One of the more irritating aspects of life is having to deal with political discussions. Most of the time, such discussions provide nothing more than difficulty and hassle, with the very real possibility of alienation from others over one’s words and one’s stances. Discussion usually tends to be focused on external matters, such as the particular stances themselves or how abhorrent they are based on one’s own worldview, or how out of touch and unrealistic other people are because of what they believe. Far less attention is paid to the ground on which our positions and arguments stand. This ground is not necessarily uncontroversial, but it is a vastly more serious matter with more serious consequences than the actual positions themselves. At times, different positions stemming from similar ground show that the real dispute is a matter of perspective, while the same positions may not always mean agreement in a larger sense.
What sort of ground do our arguments and positions stand on? The most important and fundamental ground our arguments and positions stand on is our worldview. This is, not surprisingly, often the least examined aspect of the ground on which we stand. It is striking, even in discussions from immensely educated people who should be aware and sensitive to the contestable nature of their worldviews, just how often statements are assumed from a worldview without the contestability of that worldview being recognized in the first place. What is taken as an article of faith by someone can be a completely ridiculous belief in the eyes of others who do not share that assumption. This is true no matter what particular worldview on which we stand. Essentially, worldviews appear to be completely solid and without the possibility of error for those who hold it but are completely without sense to those who are opposed to that worldview. Ultimately speaking, disagreements in worldview are not prone to be solved unless there is the willingness on the part of those in error to change their worldviews, which makes such conflicts essentially intractable and often impossible to resolve reasonably.
Other grounds for conflict and disagreement exist. Even among people who share essentially the same worldview, there are still grounds of potential conflict because of our perspectives. For example, based on where were stand, we could hold different positions out of self-interest, if a defense of our self-interest (however defined) is part of our worldview. In such a case, our positions do not depend on philosophy or morality, but rather where we stand. Of course, our self-interest can be short-term or long-term. We may care mostly about what benefits us (or hurts us) today, or we may look with a longer time horizon and be willing to forgo current pleasure or accept current pain in order to attain a better future in a far off time. Of course, that may not be the case, which will lead to very short-term decisions made that lack a larger vision. Of course, we may sometimes be spectacularly wrong about our self-interest, in which case we may make stands and positions which end up hurting us both now and in the long-term.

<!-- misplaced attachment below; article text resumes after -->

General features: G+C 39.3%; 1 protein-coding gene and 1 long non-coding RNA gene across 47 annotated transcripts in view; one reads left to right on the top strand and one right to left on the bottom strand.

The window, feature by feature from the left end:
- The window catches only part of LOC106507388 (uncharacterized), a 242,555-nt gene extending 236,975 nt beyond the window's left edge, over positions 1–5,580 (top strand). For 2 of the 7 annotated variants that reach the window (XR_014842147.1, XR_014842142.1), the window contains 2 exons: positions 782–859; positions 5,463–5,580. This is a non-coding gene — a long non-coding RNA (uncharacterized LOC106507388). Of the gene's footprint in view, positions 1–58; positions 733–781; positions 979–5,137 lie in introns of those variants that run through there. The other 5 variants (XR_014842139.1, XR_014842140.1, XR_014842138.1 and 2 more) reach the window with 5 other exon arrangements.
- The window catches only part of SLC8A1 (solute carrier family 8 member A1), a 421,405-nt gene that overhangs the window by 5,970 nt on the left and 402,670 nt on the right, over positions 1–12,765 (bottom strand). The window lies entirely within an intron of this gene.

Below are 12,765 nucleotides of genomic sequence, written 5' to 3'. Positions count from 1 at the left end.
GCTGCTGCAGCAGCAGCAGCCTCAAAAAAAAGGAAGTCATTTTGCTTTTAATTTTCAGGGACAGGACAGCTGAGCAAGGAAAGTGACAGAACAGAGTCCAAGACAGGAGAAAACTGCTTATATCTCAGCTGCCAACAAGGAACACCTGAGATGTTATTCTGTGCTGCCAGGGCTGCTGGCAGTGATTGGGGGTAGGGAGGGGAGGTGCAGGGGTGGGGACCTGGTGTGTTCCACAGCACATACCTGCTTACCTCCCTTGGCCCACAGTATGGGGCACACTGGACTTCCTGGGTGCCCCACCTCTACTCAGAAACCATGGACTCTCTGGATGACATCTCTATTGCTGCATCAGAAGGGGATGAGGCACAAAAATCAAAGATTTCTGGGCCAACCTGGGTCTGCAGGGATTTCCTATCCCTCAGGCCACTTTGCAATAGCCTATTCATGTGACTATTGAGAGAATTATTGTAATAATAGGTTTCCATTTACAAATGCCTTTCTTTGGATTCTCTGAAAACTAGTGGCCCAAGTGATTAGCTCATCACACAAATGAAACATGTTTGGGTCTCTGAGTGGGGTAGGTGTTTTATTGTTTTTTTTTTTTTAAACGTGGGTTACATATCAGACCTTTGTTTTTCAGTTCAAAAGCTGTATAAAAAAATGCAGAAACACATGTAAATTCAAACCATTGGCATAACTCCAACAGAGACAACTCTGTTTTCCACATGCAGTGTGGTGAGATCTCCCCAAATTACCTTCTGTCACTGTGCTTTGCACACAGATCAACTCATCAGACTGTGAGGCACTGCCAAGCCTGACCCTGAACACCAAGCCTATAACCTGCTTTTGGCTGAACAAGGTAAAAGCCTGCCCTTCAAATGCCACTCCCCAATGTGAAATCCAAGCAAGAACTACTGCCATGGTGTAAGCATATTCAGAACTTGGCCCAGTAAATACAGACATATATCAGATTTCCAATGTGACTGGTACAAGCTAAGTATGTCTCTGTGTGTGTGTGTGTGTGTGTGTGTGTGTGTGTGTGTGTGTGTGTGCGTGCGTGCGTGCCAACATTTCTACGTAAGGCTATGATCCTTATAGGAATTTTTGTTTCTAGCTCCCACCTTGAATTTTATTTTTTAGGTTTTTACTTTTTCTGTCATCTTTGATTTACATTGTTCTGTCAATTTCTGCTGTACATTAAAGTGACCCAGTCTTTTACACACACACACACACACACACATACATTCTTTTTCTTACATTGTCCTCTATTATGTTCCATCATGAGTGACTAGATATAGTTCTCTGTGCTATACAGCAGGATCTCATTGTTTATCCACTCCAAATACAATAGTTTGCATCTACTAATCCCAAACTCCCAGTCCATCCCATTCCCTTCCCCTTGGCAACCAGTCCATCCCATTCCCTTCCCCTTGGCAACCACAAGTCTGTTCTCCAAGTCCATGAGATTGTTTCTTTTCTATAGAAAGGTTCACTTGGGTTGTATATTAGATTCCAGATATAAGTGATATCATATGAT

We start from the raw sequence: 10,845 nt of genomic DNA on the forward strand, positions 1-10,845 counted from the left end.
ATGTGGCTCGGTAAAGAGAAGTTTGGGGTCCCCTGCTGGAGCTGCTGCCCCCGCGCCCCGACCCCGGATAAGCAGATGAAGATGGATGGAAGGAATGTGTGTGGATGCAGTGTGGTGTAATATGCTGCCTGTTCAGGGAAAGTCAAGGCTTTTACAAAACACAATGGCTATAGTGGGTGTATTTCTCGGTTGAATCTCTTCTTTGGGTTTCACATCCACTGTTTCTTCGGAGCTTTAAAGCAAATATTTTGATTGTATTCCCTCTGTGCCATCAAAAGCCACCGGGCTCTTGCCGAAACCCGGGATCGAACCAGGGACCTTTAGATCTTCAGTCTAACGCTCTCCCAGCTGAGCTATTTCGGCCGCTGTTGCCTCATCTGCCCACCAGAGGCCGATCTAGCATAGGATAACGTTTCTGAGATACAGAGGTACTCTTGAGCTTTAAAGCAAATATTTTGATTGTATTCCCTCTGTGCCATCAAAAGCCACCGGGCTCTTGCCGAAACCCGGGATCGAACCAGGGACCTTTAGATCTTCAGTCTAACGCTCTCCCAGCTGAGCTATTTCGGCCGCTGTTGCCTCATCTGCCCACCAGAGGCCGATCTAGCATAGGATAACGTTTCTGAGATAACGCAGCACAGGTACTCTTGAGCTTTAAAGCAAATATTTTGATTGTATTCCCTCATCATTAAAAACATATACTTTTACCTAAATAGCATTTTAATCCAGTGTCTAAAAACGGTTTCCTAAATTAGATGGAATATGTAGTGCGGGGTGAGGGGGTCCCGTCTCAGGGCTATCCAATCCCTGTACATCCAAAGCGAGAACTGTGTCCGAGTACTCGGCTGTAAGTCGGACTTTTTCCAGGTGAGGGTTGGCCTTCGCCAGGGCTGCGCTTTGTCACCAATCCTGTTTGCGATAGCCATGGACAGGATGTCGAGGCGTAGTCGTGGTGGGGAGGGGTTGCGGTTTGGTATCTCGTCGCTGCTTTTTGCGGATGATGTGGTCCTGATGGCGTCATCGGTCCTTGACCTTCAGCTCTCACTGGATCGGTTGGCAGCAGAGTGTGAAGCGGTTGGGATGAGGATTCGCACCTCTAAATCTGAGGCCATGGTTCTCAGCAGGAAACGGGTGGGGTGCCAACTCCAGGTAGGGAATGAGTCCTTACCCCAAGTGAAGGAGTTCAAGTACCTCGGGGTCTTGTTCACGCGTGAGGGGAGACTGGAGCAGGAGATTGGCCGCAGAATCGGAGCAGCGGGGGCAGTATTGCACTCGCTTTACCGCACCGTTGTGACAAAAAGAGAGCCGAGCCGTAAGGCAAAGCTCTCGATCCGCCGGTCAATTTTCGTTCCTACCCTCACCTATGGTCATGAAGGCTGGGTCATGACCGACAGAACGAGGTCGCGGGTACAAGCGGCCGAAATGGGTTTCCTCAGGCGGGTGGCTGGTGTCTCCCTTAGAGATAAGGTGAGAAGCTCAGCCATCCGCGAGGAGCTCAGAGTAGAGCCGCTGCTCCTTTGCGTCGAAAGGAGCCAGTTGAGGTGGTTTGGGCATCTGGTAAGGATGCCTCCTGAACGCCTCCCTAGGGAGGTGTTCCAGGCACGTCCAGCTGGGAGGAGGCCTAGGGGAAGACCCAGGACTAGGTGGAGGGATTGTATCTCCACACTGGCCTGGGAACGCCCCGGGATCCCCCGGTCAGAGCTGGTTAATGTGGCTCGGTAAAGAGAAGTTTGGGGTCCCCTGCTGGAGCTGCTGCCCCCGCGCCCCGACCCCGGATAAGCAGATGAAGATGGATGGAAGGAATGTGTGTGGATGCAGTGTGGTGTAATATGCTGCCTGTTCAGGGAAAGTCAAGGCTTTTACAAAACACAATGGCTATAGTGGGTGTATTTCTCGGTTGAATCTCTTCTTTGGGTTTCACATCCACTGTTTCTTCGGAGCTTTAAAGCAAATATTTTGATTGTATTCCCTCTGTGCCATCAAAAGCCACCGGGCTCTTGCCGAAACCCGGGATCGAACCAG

Still other grounds for conflict and disagreement exist. Often conflicts and disagreements can erupt because of disagreements. Such disagreements can most easily be resolved, as all that is necessary (as if it were an easy thing) would be for all parties involved to acquire and act on accurate knowledge. This is far from an easy matter, but it is at least feasible. Oftentimes both sides, or all sides, in a given dispute must learn about the accurate reality that they are dealing with, so that they can all respond accurately. Sadly, accurate knowledge is at a premium in our lives, and acting on it is not always the most straightforward of matters.
Why do we not reflect on the ground on which we stand? For one, no one likes the thought that they do not stand on solid ground but rather stand on sand or fill. Such a realization is deeply troubling. To make matters even more complicated, our degree of confidence in our worldviews and perspectives of self-interest and knowledge has no necessary relationship to the soundness of that ground or self-interest. People can be tentative about ground which is insecure; they can be tentative about ground which is solid but whose strength they do not recognize fully; they can be secure and confident in worldviews which are simply totally inadequate; they may also be secure and confident in a worldview which is strong. All of these options are possible, and require deep reflection if we are to live wisely and well. Let us hope we are all able to do so.